The worst part of this CD is “Elvis”, so maybe I can see a halfpoint. It can get to be as annoying as album blemishes like Shania’s “Feel Like a Woman”.

  3. RainbowNo Gravatar says:

    I’m lovin’ the retro album series. May I suggest reviewing Reba’s “Whoever’s In New England” or “What Am I Gonna Do About You.

  4. Leeann WardNo Gravatar says:

    This is a wonderful album! This is one of my favorites by her, but there are a couple that I feel are equal as well.

  5. This is my favorite Patty Loveless album, and one of the few albums by any artist that I enjoy listening to from start to finish.

  6. Blake BoldtNo Gravatar says:

    Just as an FYI, I am fairly conservative in terms of ratings. Five stars is a hard road to take!

    Although I believe Patty is tongue-in-cheek on “Elvis” (she herself has said in interviews that it’s pure novelty), and the song itself is just good, clean fun, it does not quite fit together with the rest of the album. It’s my only (small) complaint about an excellent disc.

  7. Leeann WardNo Gravatar says:

    I rarely listen to an entire album all the way through except for when I first purchase it, of course. I usually listen and then rip what I like from the album onto my external hard drive. Then I usually listen to my music on shuffle unless I get into the mood for a particular artist. Each Patty album is represented, but according to my hard drive, I guess my favorite Loveless album is On Your Way Home, because I have the most tracks ripped from that album at ten songs and only seven tracks ripped from this album. I’ll have to check to see what I’ve ommitted.

  8. John LNo Gravatar says:

    An excellent review, Blake,just outstanding. I will make a case for Elvis. When it was released as a single I thought it was cute and bouncy and I liked the video too. I bought the album and I could not believe the depth of the performances throughout. I was spellbound and have been ever since by the music of Patty and Emory.So yes, it may be a novelty song but through its release it turned me into a lifelong fan of Patty’s music.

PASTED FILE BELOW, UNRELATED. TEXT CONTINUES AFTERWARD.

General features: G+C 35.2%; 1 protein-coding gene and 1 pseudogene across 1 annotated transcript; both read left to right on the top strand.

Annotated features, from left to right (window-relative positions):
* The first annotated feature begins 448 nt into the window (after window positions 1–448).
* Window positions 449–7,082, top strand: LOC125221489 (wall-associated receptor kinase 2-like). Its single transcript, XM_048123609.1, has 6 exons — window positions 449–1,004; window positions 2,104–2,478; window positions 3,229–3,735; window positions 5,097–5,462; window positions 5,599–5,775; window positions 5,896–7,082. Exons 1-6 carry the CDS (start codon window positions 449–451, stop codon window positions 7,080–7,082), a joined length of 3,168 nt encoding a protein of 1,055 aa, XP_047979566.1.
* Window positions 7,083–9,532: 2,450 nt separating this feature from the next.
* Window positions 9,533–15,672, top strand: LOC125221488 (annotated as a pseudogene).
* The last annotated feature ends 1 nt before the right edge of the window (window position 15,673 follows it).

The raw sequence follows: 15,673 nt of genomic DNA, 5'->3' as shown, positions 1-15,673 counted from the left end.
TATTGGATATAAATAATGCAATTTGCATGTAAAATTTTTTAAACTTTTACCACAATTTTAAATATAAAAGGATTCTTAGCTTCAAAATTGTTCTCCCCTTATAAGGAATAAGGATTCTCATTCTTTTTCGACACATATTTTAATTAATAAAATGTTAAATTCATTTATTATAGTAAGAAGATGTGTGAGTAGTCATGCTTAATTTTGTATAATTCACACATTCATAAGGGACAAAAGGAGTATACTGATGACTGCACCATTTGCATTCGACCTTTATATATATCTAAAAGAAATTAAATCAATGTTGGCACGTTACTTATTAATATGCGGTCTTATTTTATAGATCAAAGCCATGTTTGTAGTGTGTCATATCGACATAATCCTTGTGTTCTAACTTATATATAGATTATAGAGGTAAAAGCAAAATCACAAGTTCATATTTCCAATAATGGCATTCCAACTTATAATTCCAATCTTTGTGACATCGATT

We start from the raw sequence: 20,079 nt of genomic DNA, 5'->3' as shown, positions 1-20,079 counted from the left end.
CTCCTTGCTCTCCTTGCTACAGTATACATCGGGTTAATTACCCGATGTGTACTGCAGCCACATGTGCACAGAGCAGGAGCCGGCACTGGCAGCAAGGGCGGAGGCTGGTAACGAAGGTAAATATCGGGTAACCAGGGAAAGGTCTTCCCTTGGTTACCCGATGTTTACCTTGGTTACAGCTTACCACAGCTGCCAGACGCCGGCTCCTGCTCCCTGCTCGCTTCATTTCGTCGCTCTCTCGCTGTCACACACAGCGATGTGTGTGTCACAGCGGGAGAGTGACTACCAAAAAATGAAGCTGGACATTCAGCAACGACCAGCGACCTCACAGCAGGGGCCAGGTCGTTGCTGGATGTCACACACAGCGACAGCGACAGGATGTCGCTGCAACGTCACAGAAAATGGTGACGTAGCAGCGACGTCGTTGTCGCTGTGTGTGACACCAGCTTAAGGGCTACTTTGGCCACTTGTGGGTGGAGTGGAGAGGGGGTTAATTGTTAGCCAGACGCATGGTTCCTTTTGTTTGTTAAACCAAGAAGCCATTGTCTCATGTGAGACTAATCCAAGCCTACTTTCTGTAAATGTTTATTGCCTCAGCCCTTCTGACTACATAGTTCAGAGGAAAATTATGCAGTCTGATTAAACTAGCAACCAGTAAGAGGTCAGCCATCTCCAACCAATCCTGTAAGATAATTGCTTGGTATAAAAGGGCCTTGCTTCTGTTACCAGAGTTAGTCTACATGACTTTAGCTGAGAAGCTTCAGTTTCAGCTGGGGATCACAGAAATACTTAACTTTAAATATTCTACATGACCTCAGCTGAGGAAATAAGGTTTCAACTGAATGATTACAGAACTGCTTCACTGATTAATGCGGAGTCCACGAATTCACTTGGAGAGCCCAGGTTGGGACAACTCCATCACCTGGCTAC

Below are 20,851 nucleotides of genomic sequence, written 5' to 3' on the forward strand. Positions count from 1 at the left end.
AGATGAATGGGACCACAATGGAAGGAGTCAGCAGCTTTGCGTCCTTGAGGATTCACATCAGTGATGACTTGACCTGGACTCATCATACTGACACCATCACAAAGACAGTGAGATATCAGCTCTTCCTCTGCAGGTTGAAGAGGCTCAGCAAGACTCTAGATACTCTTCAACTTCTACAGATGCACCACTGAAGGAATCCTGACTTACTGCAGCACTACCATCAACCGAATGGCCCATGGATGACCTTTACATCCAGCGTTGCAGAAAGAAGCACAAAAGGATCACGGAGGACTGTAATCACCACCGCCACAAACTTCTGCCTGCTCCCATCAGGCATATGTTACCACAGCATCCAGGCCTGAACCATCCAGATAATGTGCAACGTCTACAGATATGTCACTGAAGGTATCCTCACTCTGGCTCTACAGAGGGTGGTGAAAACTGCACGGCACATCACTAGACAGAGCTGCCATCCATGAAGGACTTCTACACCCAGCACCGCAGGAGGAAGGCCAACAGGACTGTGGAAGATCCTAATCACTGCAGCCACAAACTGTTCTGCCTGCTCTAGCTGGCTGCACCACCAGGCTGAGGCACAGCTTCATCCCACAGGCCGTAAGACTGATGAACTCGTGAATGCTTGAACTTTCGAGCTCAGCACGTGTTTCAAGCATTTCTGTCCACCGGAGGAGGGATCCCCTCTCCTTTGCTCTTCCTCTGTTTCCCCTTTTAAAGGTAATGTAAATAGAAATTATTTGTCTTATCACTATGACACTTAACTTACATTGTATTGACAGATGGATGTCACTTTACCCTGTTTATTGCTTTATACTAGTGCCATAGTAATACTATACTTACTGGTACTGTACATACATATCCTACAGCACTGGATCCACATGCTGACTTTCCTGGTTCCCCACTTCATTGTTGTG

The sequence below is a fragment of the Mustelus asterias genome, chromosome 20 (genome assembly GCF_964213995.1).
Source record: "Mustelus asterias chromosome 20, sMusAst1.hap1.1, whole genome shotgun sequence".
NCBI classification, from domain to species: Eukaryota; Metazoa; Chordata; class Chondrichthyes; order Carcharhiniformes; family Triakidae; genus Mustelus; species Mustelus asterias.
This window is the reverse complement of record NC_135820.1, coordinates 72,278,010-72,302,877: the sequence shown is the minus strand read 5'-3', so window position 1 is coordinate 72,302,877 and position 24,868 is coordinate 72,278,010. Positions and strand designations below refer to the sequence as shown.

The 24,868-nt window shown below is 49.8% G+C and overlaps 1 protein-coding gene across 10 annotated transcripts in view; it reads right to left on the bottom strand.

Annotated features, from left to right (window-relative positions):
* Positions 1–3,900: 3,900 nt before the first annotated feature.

9. Paul W DennisNo Gravatar says:

    This was an excellent album. I’m not sure I can say I have a favorite Patty Loveless album since I like a good many of them, but this is in the top two or three

  10. J.R. JourneyNo Gravatar says:

    Great feature, Blake. I’ve been gone for almost a week myself and was elated to sign back onto my favorite site to find a new feature ‘Retro Album Reviews’. What a great idea and so very educational at the same time. I hope to see more of these in the weeks to come. Great album to start this feature too. I am loving this site more and more every time I log on … keep it up, guys and gals ….

  11. Steve F.No Gravatar says:

    EXCELLENT review Blake! Redemption is a consistent theme in Patty’s work, and this album exemplifies that in an extraordinary way. I agree, the chorus to the title cut is sheer poetry.

    I think “Elvis” provides the right balance of levity, and even here, Patty’s high standard of excellence is maintained.

    I also love the fact that Patty tries to make music that both men and women can relate to. Male bashing is always kept to a minimum, as evidenced in the even handed perspectives in “You Don’t Even Know Who I Am” Patty’s music most often encourages understanding and acceptance, if not actual reconciliation.

    This album certainly deserved album of the year, but MANY of Patty’s albums are just as excellent. The Trouble With the Truth for one..

    But my favorites so far, are MOUNTAIN SOUL, ON YOUR WAY HOME, and DREAMIN MY DREAMS.

    I’m betting SLEEPLESS NIGHTS will soon join my list of favorites.

    But ANGELS will always be amoung them as well.

    -Steve from Boston

  12. Love this album so much. I like every song for very different reasons. I’m so happy the CMAs recognized her for this work.